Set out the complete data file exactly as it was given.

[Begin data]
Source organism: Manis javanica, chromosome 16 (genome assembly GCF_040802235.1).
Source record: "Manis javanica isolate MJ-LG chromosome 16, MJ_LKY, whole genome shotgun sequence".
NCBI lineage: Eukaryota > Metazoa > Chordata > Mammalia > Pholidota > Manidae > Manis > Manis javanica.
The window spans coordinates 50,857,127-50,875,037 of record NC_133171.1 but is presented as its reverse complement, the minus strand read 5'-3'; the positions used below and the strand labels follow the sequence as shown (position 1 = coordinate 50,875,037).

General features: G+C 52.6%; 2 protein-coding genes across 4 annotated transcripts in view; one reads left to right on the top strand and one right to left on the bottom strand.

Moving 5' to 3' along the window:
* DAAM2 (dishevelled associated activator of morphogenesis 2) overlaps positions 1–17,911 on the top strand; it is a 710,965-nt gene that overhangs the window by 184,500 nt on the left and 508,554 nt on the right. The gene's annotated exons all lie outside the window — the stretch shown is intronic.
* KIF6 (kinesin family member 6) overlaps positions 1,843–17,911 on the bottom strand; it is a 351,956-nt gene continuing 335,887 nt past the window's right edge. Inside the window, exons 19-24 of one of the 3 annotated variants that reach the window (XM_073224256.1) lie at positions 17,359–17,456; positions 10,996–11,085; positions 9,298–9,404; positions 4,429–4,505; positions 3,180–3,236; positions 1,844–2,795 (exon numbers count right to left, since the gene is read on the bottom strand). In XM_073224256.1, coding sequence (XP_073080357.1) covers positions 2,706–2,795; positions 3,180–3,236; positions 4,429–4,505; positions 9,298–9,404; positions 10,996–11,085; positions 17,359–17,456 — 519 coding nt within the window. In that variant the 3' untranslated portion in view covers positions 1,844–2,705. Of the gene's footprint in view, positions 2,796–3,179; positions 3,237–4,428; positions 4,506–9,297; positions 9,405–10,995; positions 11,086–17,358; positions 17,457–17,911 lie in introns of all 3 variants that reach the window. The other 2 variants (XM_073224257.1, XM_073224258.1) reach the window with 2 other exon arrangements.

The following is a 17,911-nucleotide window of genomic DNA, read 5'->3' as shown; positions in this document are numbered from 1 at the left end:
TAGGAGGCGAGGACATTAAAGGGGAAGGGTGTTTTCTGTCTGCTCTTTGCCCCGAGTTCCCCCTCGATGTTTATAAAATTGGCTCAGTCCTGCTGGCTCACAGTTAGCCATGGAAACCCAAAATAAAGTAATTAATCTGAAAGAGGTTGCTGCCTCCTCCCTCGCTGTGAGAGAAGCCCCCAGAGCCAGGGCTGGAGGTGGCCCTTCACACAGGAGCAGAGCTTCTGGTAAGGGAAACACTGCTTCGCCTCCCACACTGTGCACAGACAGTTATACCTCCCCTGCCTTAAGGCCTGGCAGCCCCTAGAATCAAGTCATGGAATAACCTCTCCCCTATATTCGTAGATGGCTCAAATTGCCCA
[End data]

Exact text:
Source organism: Manis javanica, chromosome 16 (genome assembly GCF_040802235.1).
Source record: "Manis javanica isolate MJ-LG chromosome 16, MJ_LKY, whole genome shotgun sequence".
NCBI lineage: Eukaryota > Metazoa > Chordata > Mammalia > Pholidota > Manidae > Manis > Manis javanica.
The window spans coordinates 50,857,127-50,875,037 of record NC_133171.1 but is presented as its reverse complement, the minus strand read 5'-3'; the positions used below and the strand labels follow the sequence as shown (position 1 = coordinate 50,875,037).

General features: G+C 52.6%; 2 protein-coding genes across 4 annotated transcripts in view; one reads left to right on the top strand and one right to left on the bottom strand.

Moving 5' to 3' along the window:
* DAAM2 (dishevelled associated activator of morphogenesis 2) overlaps positions 1–17,911 on the top strand; it is a 710,965-nt gene that overhangs the window by 184,500 nt on the left and 508,554 nt on the right. The gene's annotated exons all lie outside the window — the stretch shown is intronic.
* KIF6 (kinesin family member 6) overlaps positions 1,843–17,911 on the bottom strand; it is a 351,956-nt gene continuing 335,887 nt past the window's right edge. Inside the window, exons 19-24 of one of the 3 annotated variants that reach the window (XM_073224256.1) lie at positions 17,359–17,456; positions 10,996–11,085; positions 9,298–9,404; positions 4,429–4,505; positions 3,180–3,236; positions 1,844–2,795 (exon numbers count right to left, since the gene is read on the bottom strand). In XM_073224256.1, coding sequence (XP_073080357.1) covers positions 2,706–2,795; positions 3,180–3,236; positions 4,429–4,505; positions 9,298–9,404; positions 10,996–11,085; positions 17,359–17,456 — 519 coding nt within the window. In that variant the 3' untranslated portion in view covers positions 1,844–2,705. Of the gene's footprint in view, positions 2,796–3,179; positions 3,237–4,428; positions 4,506–9,297; positions 9,405–10,995; positions 11,086–17,358; positions 17,457–17,911 lie in introns of all 3 variants that reach the window. The other 2 variants (XM_073224257.1, XM_073224258.1) reach the window with 2 other exon arrangements.

The following is a 17,911-nucleotide window of genomic DNA, read 5'->3' as shown; positions in this document are numbered from 1 at the left end:
TAGGAGGCGAGGACATTAAAGGGGAAGGGTGTTTTCTGTCTGCTCTTTGCCCCGAGTTCCCCCTCGATGTTTATAAAATTGGCTCAGTCCTGCTGGCTCACAGTTAGCCATGGAAACCCAAAATAAAGTAATTAATCTGAAAGAGGTTGCTGCCTCCTCCCTCGCTGTGAGAGAAGCCCCCAGAGCCAGGGCTGGAGGTGGCCCTTCACACAGGAGCAGAGCTTCTGGTAAGGGAAACACTGCTTCGCCTCCCACACTGTGCACAGACAGTTATACCTCCCCTGCCTTAAGGCCTGGCAGCCCCTAGAATCAAGTCATGGAATAACCTCTCCCCTATATTCGTAGATGGCTCAAATTGCCCA